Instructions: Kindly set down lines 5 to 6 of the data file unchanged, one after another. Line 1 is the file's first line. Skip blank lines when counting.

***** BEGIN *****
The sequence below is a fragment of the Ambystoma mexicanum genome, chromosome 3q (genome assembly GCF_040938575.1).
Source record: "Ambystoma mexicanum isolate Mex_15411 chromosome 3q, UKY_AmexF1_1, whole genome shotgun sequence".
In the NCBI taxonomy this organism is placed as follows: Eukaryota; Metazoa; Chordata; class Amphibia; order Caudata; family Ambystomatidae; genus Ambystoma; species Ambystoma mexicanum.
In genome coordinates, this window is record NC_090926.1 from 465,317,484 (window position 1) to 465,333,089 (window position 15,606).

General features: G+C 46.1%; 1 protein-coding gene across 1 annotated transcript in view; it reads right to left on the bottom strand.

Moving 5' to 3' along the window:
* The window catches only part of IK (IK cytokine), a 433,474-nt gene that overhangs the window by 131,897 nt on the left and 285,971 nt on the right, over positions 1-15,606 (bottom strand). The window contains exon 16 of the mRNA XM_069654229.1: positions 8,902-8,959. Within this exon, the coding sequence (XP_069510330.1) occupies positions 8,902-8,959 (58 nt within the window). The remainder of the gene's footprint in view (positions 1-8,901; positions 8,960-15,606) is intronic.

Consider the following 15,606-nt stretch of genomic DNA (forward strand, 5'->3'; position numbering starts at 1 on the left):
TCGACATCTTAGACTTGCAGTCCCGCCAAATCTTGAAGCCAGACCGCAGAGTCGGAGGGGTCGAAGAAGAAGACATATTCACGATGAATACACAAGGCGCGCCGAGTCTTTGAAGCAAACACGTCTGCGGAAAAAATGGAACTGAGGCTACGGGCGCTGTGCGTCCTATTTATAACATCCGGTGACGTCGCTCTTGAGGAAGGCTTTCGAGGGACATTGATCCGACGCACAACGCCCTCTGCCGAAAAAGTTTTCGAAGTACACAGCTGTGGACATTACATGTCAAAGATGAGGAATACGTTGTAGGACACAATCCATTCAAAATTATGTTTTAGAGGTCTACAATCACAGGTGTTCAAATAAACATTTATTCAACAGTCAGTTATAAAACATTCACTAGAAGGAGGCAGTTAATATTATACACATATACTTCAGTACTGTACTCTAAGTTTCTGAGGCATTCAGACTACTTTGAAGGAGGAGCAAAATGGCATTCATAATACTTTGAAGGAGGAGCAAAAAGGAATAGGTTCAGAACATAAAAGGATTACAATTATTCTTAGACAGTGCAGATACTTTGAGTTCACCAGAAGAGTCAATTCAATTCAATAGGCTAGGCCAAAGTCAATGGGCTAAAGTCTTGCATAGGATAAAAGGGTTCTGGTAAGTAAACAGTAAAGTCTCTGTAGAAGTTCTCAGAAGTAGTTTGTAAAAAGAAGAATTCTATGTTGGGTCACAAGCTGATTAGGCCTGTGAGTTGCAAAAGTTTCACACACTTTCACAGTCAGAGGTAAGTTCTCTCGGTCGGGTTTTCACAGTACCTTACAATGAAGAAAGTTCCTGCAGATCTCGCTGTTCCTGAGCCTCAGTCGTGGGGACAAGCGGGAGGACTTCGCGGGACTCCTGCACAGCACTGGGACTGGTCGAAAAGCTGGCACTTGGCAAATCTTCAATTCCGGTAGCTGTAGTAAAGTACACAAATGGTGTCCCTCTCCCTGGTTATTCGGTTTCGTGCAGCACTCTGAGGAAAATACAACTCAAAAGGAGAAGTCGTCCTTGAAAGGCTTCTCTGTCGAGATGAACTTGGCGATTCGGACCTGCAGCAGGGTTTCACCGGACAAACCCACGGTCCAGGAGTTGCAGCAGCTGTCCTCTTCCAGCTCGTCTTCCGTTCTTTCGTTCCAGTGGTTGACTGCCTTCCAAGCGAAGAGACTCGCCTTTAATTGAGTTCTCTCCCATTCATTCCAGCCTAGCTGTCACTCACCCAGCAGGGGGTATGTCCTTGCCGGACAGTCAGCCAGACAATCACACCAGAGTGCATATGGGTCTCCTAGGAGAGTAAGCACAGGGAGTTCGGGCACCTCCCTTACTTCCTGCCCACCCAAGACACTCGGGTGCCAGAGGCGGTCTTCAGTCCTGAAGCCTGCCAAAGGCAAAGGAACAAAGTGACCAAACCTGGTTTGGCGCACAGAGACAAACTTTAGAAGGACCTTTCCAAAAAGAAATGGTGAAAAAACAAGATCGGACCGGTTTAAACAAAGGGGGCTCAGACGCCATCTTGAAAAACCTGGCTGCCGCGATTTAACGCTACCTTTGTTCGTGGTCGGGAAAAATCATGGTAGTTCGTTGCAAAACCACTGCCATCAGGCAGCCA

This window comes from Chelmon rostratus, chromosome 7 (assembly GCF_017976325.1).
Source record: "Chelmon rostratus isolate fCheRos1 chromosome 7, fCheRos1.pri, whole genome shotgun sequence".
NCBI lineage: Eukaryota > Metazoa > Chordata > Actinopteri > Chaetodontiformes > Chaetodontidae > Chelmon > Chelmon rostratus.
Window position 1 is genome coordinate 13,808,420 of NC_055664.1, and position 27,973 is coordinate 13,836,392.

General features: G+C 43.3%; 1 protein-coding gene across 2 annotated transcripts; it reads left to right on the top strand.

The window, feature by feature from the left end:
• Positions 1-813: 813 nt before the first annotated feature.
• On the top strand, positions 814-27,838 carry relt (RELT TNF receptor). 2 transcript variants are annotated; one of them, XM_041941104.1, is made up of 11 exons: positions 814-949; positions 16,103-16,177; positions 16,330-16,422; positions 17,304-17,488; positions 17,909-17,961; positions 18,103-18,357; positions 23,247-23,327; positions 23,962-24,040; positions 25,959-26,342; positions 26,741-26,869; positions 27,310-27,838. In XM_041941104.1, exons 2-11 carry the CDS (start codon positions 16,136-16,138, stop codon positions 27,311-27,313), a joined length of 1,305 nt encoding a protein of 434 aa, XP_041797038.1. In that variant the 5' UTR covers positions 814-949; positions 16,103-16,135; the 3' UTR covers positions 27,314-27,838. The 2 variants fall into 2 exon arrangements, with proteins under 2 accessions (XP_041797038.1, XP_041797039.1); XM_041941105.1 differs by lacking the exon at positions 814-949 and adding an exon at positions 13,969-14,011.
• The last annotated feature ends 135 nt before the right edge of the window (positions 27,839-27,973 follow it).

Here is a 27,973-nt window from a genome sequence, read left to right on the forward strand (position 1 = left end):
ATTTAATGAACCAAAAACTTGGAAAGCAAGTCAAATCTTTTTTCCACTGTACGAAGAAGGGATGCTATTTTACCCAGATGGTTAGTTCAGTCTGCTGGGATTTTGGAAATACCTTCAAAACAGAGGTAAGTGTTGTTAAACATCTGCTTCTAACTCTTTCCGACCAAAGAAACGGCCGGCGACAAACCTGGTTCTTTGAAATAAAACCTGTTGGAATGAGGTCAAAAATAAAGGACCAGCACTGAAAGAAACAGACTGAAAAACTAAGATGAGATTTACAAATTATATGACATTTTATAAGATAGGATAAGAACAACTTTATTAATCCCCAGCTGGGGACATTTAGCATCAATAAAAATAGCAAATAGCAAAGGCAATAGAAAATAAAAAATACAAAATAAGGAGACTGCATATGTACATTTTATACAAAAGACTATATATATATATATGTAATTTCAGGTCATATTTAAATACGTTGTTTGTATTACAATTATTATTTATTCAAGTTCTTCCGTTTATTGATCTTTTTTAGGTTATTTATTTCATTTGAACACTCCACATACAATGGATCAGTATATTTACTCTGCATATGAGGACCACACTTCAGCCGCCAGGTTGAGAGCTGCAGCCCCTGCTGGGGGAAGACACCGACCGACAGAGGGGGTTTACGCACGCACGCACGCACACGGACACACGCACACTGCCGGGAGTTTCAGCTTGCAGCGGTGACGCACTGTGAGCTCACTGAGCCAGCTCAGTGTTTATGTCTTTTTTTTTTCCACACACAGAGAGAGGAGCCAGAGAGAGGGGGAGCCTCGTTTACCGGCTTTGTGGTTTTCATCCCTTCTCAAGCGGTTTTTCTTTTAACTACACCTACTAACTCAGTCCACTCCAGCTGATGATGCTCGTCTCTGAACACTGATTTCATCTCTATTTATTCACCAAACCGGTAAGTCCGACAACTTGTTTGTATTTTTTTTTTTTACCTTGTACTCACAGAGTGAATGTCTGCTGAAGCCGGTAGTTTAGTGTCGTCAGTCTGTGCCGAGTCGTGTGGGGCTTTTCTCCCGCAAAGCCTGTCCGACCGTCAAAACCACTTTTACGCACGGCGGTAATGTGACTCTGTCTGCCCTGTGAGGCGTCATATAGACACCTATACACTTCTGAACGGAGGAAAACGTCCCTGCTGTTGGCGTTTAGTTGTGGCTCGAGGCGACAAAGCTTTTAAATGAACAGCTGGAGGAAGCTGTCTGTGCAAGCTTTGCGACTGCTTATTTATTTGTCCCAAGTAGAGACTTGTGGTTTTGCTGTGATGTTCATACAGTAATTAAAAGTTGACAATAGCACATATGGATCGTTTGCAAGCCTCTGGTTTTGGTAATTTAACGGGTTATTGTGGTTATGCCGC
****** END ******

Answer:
General features: G+C 46.1%; 1 protein-coding gene across 1 annotated transcript in view; it reads right to left on the bottom strand.

Moving 5' to 3' along the window: